You can count me amongst the hoards of admirers of Idris Elba’s performance in the The Wire as crime lord Stringer Bell who found his portrayal of a Baltimore drug dealer so convincing that I had no idea he was actually British.
It wasn’t until someone put me onto the BBC crime drama Luther that I got to see him performing in his native accent. Elba plays the eponymous detective John Luther, a sharp-witted but hot tempered crime solver who struggles to cope with his conscience at work – when we first meet him, he seems more interested in enacting retribution rather than arresting a child murderer. Luther is also trying to come to terms with his crumbling marriage, unwilling to accept that his estranged wife has moved on and found a new lover.
The ‘brilliant but flawed detective’ is a well worn device in this genre but Elba has the charisma and presence to make this show feel fresh and captivating. It’s great to see Elba really shine and show off his ability to fully embrace a role. I didn’t think I could see him as anyone other than Stringer Bell but here he proves otherwise. His language, his posture, his tone…the two characters are worlds apart.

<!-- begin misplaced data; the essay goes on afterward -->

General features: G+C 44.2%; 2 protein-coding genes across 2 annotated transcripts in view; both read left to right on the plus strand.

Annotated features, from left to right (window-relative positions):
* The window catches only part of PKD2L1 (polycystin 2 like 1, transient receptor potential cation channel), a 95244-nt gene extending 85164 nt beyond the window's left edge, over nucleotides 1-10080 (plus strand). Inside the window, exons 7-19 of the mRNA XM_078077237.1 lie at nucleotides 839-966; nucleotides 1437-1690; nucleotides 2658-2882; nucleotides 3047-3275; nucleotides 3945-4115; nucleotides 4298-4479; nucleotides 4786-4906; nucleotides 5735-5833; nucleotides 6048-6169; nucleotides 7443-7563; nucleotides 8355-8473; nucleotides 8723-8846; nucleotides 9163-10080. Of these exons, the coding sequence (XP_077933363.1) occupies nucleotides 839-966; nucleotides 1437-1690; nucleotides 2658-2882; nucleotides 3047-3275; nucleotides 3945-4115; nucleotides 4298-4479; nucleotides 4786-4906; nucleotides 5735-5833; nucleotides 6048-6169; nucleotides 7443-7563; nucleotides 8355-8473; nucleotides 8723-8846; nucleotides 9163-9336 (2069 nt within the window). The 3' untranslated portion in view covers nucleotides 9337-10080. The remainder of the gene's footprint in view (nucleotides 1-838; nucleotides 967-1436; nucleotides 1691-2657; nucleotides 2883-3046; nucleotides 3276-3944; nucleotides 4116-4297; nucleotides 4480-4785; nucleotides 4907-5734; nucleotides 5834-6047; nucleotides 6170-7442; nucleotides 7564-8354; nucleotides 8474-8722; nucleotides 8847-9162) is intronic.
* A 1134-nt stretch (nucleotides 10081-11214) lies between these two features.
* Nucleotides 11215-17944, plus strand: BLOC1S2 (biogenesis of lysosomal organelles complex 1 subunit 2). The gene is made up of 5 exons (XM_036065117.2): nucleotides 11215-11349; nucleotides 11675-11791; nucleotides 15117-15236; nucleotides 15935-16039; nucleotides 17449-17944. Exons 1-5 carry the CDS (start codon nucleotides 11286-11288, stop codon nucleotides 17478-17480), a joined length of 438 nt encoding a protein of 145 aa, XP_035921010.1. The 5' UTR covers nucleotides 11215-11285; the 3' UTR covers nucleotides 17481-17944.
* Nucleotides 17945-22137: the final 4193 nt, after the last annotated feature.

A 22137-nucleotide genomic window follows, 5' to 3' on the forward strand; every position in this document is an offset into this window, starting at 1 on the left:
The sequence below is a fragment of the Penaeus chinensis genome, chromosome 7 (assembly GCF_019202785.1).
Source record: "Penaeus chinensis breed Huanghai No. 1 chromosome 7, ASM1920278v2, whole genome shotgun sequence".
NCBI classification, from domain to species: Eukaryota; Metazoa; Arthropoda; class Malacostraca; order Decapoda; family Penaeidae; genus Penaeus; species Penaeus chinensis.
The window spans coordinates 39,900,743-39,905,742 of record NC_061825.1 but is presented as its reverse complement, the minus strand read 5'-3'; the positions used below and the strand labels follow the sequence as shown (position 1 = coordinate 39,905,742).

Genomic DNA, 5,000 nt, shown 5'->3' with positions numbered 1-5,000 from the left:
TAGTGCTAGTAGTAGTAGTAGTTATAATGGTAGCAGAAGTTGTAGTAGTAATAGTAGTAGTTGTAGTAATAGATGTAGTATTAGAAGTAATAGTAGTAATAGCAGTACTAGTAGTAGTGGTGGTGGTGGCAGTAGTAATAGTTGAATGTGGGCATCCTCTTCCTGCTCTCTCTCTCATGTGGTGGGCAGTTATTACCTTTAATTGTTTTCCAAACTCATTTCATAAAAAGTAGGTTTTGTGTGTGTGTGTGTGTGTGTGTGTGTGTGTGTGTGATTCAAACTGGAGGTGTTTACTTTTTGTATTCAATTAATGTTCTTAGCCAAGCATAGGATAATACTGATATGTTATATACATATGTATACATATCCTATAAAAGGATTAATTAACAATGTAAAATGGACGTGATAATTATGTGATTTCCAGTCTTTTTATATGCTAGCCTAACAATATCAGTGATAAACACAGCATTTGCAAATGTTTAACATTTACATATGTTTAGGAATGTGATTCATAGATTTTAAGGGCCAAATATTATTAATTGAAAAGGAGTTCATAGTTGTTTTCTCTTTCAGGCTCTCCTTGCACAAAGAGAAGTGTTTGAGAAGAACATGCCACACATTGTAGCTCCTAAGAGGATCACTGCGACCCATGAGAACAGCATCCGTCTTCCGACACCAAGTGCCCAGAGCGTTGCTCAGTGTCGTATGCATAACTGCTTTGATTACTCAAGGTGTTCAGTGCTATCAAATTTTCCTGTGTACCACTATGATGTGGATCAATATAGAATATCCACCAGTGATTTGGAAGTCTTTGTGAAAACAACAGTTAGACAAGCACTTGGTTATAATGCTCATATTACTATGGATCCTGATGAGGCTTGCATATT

He also has an excellent foil to play off in the form of Alice Morgan, played by Ruth Wilson, a sociopath who takes a liking to Luther and gradually befriends him. Their interaction and unusual friendship forms an important backbone to the series which otherwise plays a villain-of-the-week format.
Luther isn’t a series that is grounded in realism, happily trading this off for suspense and melodrama. Each week, London is overrun by some incredible new criminal mastermind with the writers seemingly looking to Silence of the Lambs, The Beltway Sniper and The Zodiac Killer for some of their influences. This trade off is a reasonable one as the creators of the show certainly have a flair for creating intense thrillers.
Being a British series, the first season is just six episodes long but they are universally excellent and easy to recommend. A second season has just begun airing in the UK in a rather unusual format – they are two movie length episodes – but I eagerly anticipate the opportunity to watch them all the same.